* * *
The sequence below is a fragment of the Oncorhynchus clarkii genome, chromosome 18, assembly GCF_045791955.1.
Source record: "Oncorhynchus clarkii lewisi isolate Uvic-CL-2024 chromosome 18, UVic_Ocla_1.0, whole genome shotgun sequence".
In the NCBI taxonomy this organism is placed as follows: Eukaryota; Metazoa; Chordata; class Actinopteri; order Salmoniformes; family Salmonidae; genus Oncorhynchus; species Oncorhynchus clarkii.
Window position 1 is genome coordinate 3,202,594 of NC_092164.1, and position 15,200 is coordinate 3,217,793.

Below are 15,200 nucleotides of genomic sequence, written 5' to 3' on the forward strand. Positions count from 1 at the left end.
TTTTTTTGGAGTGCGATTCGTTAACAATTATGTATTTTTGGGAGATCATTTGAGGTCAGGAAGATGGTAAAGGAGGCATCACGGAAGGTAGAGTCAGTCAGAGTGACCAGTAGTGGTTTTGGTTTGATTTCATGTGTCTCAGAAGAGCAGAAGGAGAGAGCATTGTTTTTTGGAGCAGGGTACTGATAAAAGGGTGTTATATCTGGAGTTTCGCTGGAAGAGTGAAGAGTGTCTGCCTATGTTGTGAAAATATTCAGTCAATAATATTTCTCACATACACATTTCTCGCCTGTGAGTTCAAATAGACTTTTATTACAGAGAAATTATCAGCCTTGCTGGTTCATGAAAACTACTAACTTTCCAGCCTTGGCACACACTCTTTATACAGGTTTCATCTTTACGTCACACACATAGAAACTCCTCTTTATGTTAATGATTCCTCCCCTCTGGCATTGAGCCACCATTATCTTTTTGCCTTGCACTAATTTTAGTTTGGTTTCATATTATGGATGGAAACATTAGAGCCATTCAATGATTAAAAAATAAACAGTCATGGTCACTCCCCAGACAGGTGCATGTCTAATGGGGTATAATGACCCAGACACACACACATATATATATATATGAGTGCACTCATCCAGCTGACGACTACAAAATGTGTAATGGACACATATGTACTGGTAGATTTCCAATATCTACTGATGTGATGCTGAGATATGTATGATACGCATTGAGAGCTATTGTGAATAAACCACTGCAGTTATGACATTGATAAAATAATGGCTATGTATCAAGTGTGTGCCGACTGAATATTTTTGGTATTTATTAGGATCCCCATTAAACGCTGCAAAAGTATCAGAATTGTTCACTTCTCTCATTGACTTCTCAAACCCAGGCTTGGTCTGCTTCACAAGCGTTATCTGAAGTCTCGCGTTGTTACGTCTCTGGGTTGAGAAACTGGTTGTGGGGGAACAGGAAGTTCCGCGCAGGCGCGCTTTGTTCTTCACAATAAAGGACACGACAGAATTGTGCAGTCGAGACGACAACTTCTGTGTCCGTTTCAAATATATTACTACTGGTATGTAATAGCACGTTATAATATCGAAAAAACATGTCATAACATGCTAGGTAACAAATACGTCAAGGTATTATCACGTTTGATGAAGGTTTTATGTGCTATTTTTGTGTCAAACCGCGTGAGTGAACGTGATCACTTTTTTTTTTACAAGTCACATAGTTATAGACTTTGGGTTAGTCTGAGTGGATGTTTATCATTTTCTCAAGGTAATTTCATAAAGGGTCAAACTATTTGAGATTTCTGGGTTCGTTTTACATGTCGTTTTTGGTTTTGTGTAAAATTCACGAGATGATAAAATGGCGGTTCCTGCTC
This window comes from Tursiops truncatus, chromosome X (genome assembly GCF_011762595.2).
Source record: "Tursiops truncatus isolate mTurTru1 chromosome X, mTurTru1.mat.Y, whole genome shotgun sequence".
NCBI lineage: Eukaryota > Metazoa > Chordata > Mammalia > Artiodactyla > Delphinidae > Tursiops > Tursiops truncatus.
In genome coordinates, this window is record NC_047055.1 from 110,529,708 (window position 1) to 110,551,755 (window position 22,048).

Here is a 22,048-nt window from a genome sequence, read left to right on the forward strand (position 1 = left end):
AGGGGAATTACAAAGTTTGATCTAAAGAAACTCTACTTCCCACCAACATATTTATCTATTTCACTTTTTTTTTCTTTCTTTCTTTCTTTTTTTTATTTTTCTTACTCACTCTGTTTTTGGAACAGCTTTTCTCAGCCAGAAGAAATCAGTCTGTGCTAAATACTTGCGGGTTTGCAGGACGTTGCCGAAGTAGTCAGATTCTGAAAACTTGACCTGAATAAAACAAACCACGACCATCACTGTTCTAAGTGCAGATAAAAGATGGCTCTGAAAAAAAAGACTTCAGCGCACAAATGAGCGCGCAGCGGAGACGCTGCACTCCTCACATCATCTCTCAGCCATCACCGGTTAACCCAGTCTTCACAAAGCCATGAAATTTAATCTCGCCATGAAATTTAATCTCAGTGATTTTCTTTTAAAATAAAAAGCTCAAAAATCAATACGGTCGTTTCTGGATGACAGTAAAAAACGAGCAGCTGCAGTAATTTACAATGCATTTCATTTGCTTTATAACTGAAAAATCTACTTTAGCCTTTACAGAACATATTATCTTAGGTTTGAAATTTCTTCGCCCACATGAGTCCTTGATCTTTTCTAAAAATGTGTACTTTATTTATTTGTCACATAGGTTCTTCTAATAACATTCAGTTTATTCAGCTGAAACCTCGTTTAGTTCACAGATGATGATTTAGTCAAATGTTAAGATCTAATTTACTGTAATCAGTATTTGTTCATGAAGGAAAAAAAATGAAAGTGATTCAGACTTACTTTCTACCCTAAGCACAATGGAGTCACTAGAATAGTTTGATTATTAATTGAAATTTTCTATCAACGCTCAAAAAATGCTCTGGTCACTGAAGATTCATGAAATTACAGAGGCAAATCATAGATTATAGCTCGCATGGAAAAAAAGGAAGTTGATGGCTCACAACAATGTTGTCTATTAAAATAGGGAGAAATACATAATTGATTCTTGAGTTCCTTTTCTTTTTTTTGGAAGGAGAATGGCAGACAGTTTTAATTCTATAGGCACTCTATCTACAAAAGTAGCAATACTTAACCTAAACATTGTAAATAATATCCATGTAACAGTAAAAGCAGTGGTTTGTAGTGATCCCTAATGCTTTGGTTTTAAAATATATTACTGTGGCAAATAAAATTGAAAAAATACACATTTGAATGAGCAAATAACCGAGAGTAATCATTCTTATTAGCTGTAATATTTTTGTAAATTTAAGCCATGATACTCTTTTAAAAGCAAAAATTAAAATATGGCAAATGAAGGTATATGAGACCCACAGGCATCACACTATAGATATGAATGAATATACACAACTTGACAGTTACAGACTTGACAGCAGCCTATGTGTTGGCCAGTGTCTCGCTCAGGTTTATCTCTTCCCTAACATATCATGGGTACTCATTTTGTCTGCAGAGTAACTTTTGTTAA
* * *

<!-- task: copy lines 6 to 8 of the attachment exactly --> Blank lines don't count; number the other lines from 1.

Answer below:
TTTTTTTGGAGTGCGATTCGTTAACAATTATGTATTTTTGGGAGATCATTTGAGGTCAGGAAGATGGTAAAGGAGGCATCACGGAAGGTAGAGTCAGTCAGAGTGACCAGTAGTGGTTTTGGTTTGATTTCATGTGTCTCAGAAGAGCAGAAGGAGAGAGCATTGTTTTTTGGAGCAGGGTACTGATAAAAGGGTGTTATATCTGGAGTTTCGCTGGAAGAGTGAAGAGTGTCTGCCTATGTTGTGAAAATATTCAGTCAATAATATTTCTCACATACACATTTCTCGCCTGTGAGTTCAAATAGACTTTTATTACAGAGAAATTATCAGCCTTGCTGGTTCATGAAAACTACTAACTTTCCAGCCTTGGCACACACTCTTTATACAGGTTTCATCTTTACGTCACACACATAGAAACTCCTCTTTATGTTAATGATTCCTCCCCTCTGGCATTGAGCCACCATTATCTTTTTGCCTTGCACTAATTTTAGTTTGGTTTCATATTATGGATGGAAACATTAGAGCCATTCAATGATTAAAAAATAAACAGTCATGGTCACTCCCCAGACAGGTGCATGTCTAATGGGGTATAATGACCCAGACACACACACATATATATATATATGAGTGCACTCATCCAGCTGACGACTACAAAATGTGTAATGGACACATATGTACTGGTAGATTTCCAATATCTACTGATGTGATGCTGAGATATGTATGATACGCATTGAGAGCTATTGTGAATAAACCACTGCAGTTATGACATTGATAAAATAATGGCTATGTATCAAGTGTGTGCCGACTGAATATTTTTGGTATTTATTAGGATCCCCATTAAACGCTGCAAAAGTATCAGAATTGTTCACTTCTCTCATTGACTTCTCAAACCCAGGCTTGGTCTGCTTCACAAGCGTTATCTGAAGTCTCGCGTTGTTACGTCTCTGGGTTGAGAAACTGGTTGTGGGGGAACAGGAAGTTCCGCGCAGGCGCGCTTTGTTCTTCACAATAAAGGACACGACAGAATTGTGCAGTCGAGACGACAACTTCTGTGTCCGTTTCAAATATATTACTACTGGTATGTAATAGCACGTTATAATATCGAAAAAACATGTCATAACATGCTAGGTAACAAATACGTCAAGGTATTATCACGTTTGATGAAGGTTTTATGTGCTATTTTTGTGTCAAACCGCGTGAGTGAACGTGATCACTTTTTTTTTTACAAGTCACATAGTTATAGACTTTGGGTTAGTCTGAGTGGATGTTTATCATTTTCTCAAGGTAATTTCATAAAGGGTCAAACTATTTGAGATTTCTGGGTTCGTTTTACATGTCGTTTTTGGTTTTGTGTAAAATTCACGAGATGATAAAATGGCGGTTCCTGCTC
This window comes from Tursiops truncatus, chromosome X (genome assembly GCF_011762595.2).
Source record: "Tursiops truncatus isolate mTurTru1 chromosome X, mTurTru1.mat.Y, whole genome shotgun sequence".